Learning to Swim

Today’s topic for Throwback Thursday is “learning to swim”. There are no specific questions, but we are allowed to interpret the topic as we see fit. Here goes.

I got my first swimming lessons at the special school for the visually impaired I attended from first up to third grade. I, however, was very scared of the water and particularly of the deeper end. I vividly remember my teacher taking me to the deep end and my anxiously asking her if she could stand there. She was quite tall, but even so, she couldn’t. That scared me intensely.

According to my parents, my teachers were just overprotective, so my parents put me in swimming lessons at the pool close by their home. I didn’t need to start at the really shallow end, as I had had some swimming experience already, but could start at the 90cm deep second pool. Within a week, I was moved to the 110cm deep third pool, even though I think I protested.

It took me several more years before I earned my first swimming diploma. This first diploma at the time required students to be able to do breaststroke and backstroke, to swim one pool length with loose-fitting clothing, to tread water, etc., but it did not require students to swim underwater.

By the time I got my diploma, I had transferred to another school for the blind, where I had once again been put into the relatively shallow pool. I proudly showed my teachers my swimming diploma that I’d earned at home and was reluctantly transferred to the deep end.

From earning my first swimming diploma to my second, it took me only about eight months. The second diploma required students to swim 7m underwater. There was no way I could see whether I’d passed the 7m mark, so I had to guess. According to my parents, I swam about 11m.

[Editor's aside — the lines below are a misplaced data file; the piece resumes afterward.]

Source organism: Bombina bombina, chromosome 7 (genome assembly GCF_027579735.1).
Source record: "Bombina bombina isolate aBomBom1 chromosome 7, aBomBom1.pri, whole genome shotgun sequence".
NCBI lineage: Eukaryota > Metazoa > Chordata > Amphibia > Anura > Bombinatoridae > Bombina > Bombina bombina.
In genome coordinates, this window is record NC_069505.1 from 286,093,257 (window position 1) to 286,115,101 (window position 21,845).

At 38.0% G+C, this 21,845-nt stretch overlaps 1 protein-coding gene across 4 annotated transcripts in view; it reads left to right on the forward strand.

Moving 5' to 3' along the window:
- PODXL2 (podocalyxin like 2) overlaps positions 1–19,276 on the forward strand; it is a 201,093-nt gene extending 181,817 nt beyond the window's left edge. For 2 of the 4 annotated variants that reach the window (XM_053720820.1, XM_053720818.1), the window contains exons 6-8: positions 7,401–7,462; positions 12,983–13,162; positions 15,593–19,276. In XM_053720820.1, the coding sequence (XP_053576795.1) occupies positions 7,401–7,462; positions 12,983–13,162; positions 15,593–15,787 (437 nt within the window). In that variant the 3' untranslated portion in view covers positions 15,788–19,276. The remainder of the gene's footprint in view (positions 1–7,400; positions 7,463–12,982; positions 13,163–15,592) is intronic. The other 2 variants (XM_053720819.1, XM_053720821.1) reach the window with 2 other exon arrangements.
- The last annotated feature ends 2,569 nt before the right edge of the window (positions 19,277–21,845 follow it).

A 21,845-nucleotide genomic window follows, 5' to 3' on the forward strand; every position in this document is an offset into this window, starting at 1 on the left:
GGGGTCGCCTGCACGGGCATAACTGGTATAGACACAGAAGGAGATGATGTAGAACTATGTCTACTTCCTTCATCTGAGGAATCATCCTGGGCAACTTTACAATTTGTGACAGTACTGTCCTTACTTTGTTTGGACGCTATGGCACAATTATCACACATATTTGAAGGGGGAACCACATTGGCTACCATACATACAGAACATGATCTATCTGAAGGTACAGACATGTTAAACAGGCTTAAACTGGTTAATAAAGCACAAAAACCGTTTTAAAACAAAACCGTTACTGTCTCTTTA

After that, I had swimming lessons for the next three years that I was at various schools for the blind, but I never earned any more diplomas or certificates. The reason was, once again, the fact that my fear started to act up. After all, I wouldn’t swim under a mat. My parents, however, were okay with it this time. After all, my sister never moved beyond her second swimming diploma either.

I now can swim in a pool or lake. When my parents took me and my sister on vacation to Vlieland, I would also sometimes swim in the North Sea. I doubt I’d be able to save myself should I get underwater unintendedly though.

18 thoughts on “Learning to Swim

    1. I agree it’s important that children learn to swim for their own safety. When I said I may not be able to save myself, I was thinking about the more dangerous water-related accidents. I wouldn’t drown in, say, a neighborhood pond or a ditch.

      Liked by 1 person

  1. Astrid, you have met so many challenges I can hardly imagine. I know how panicked I was when I could not see, so your achievements are impressive to me. I like to think I could save myself but honestly I am not sure.


    1. Thank you for commenting. Here in the Netherlands, most children can swim, though today’s generation of kids aren’t anymore earning their second diploma as often as my generation used to.


    1. Oh, that’s so interesting. You’re from Pakistan, right? I think people in countries or regions not close by the sea, don’t learn to swim as a general rule. I mean, like I said, here in t he Netherlands most children earn at least one, if not two or three, swimming diplomas.

      Liked by 1 person

  2. I can swim too and I got lessons at the school for the blind also. We went swimming every week when I was there. There was a pool attached to the school. I do love swimming and I am glad I can swim. X

    Liked by 1 person

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